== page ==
Ed Larson turns 100 years old today. He has lived in the same farmhouse all these years, has never married and has no kids. He received birthday cards from the Obamas and Gov. Mark Dayton.
Marlin Levison, Star Tribune
For East Bethel man turning 100, the love of his life has been life itself
- Article by: PAUL LEVY
- Star Tribune
- December 11, 2012 - 3:55 PM
John Edward Larson turns 100 Wednesday. He never married, never had kids. He doesn't smoke or drink. He's lived his entire life in northeastern Anoka County, in the same quaint farmhouse where he was born.
He says he's been to California, but has never traveled farther east than Wisconsin and has never been to Canada. Perhaps there's still time. He's able, fit and, yes, he still drives his old pickup. He passed his driver's test earlier this year.
"I'm getting a little old now," he said last week from his kitchen table.
Larson says his centennial is "just another day," but knows it's a milestone. He recently received a birthday card on White House stationery signed by President and Michelle Obama and another card signed by Gov. Mark Dayton to prove it. And there was a big celebration at the Crossroads Evangelical Church in Forest Lake last week.
He doesn't look old. He has a full head of hair and "most of my teeth."
He wears glasses for reading. His sister and housemate, Irene Anderson, 95, says Ed's hard of hearing. But he walks around without any help, has a firm handshake and has no problem telling stories about the time Bud Grant came to his farm to hunt crows, or about the one-room schoolhouse just a mile down the road, from which he graduated at 14 after completing the eighth grade.
"We used to fool around, play a little ball," he said when asked how he occupied the time when he wasn't milking cows, going to school or competing for attention with his eight siblings, two of whom are still around. "We called it kittenball. You call it softball."
Still does chores
Larson, who worked in construction and paved roads for a living, raked the entire yard by hand this fall. He traps gophers, plows snow and mows the lawn with his tractor. He gave up hunting and fishing a few years ago and laments that he rarely gets out in the winter, although Irene said they do go shopping in Forest Lake now and then.
He plays cribbage with a nephew and usually wins, Irene said. He follows the stock market. He last attended a Twins game four years ago, during the final season at the Metrodome, and has never been to a Vikings game. But he watches the Vikings faithfully and says they need a quarterback.
The secret to his longevity?
He's been drinking coffee every morning since he was 5. He goes for short walks. He feeds the cat. He never misses "Wheel of Fortune."
And he says he reads the newspaper every day.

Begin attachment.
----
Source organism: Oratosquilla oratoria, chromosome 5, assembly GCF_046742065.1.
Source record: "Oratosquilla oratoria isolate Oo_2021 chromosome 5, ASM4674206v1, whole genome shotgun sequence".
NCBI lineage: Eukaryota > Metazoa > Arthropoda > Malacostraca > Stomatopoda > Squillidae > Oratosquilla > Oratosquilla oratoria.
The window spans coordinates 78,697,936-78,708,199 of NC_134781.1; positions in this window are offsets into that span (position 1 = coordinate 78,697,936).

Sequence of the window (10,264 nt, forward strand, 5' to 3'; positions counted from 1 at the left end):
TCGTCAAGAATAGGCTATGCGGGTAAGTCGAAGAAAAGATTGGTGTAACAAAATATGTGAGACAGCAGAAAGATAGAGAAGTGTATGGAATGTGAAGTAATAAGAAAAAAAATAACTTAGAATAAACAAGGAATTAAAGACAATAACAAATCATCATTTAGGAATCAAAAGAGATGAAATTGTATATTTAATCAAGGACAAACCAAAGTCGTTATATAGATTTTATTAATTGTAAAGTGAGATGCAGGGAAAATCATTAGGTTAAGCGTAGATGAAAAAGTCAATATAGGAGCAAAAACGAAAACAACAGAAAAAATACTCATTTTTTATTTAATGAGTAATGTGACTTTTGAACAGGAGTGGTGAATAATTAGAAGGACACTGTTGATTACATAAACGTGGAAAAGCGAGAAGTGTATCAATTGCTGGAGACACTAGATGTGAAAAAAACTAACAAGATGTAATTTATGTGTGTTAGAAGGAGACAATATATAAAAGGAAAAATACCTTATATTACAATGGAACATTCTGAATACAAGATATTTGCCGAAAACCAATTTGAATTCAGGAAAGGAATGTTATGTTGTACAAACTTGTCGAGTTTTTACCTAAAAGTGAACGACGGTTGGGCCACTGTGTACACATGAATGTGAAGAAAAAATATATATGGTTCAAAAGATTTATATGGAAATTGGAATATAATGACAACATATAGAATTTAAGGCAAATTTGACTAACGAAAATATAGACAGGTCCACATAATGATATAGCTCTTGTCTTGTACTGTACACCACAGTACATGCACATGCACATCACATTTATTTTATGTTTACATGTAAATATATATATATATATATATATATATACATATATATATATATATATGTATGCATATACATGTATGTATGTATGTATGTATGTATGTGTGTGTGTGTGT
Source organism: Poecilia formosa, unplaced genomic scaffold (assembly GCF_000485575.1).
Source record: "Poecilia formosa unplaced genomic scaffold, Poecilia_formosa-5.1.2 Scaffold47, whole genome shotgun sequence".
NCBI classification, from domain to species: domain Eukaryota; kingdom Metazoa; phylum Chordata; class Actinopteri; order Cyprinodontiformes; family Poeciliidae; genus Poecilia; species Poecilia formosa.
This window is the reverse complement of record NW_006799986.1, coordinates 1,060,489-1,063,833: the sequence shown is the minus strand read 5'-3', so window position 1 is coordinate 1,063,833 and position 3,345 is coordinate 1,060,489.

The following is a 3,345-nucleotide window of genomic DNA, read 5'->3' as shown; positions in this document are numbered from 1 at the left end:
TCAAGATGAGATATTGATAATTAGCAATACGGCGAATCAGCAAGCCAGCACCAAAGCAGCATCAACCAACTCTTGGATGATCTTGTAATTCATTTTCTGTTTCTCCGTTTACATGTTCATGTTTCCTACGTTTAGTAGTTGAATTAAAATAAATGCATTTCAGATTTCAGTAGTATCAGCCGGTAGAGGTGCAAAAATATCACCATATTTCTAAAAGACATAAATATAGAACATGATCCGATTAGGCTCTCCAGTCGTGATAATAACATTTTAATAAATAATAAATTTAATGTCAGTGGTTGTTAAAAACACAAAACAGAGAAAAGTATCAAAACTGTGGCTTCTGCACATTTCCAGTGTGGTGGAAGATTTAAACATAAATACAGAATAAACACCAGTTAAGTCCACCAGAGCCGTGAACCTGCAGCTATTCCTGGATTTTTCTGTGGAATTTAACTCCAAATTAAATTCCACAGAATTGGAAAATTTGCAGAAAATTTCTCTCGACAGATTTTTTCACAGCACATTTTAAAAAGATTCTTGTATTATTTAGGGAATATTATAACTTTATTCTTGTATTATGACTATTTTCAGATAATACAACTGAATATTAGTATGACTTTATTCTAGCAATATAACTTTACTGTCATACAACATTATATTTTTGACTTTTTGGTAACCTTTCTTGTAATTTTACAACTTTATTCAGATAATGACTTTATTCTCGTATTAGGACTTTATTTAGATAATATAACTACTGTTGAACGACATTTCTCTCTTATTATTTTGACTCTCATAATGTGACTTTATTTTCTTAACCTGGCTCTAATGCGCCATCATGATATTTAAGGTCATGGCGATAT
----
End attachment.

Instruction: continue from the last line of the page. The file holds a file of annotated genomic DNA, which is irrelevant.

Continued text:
He said he never took a bride "because I never met that perfect match." The love of his life, apparently, is life itself.
He doesn't own a computer. The cabinets in his kitchen are the same ones that were there when a midwife delivered him a century ago. The large framed black-and-white portrait above the kitchen table of his paternal grandmother and thickly bearded grandfather suggest an era long ago.
His grandfather died in 1909, before Ed was born. But other Larsons have proved the family's longevity. An uncle lived to be 102. Ed's dad lived to be 90. Ed's brother, Verlo, is the young pup of the family at 86.
At 5-feet-8-inches and 150 pounds, Larson is in the kind of shape men half his age might envy. He said he takes four pills per day -- "for thyroid and prostate" -- and hasn't battled gout in a while.
He said he hasn't been to a movie "in a long time." Nephew Jim Larson thinks the last movie his uncle saw was one of the Rin Tin Tin movies in the 1920s.
"Oh, I can't do very much," Ed insisted. "I haven't got the energy. I don't go ice fishing on Coon Lake, up the road, like I used to."
His diet is "pretty simple, boring really," said Irene, a widow who seems even more vigorous than her older brother.
"It must help," she said of their diet. "We're still here."
No, he wasn't around during the days of Lincoln. William Howard Taft was his first president and he's survived a total of 18 presidencies thus far. That's right, he's lived through Taft, Woodrow Wilson, Warren G. Harding, Calvin Coolidge, Herbert Hoover, Franklin D. Roosevelt, Harry Truman, Dwight Eisenhower, John Kennedy, Lyndon Johnson, Richard Nixon, Gerald Ford, Jimmy Carter, Ronald Reagan, George H.W. Bush, Bill Clinton, George W. Bush and Barack Obama. Eisenhower and Reagan were his favorites.
Changes came slowly
Imagine the changes he's seen. His family got its first car -- a Model T -- in 1916, but continued to farm with horses for decades after. Electricity came to the farm, located in East Bethel with a Wyoming mailing address, in 1939 and running water came in the 1940s. Before that, the family stored milk and cream in an ice house, using slabs of ice cut at Coon Lake.
He says he has no plans to relocate to Victor Hill, a local cemetery, any time soon.
"I'm just hanging in a day at a time," he said.
"Do I behave? I think so."
Paul Levy • 612-673-4419
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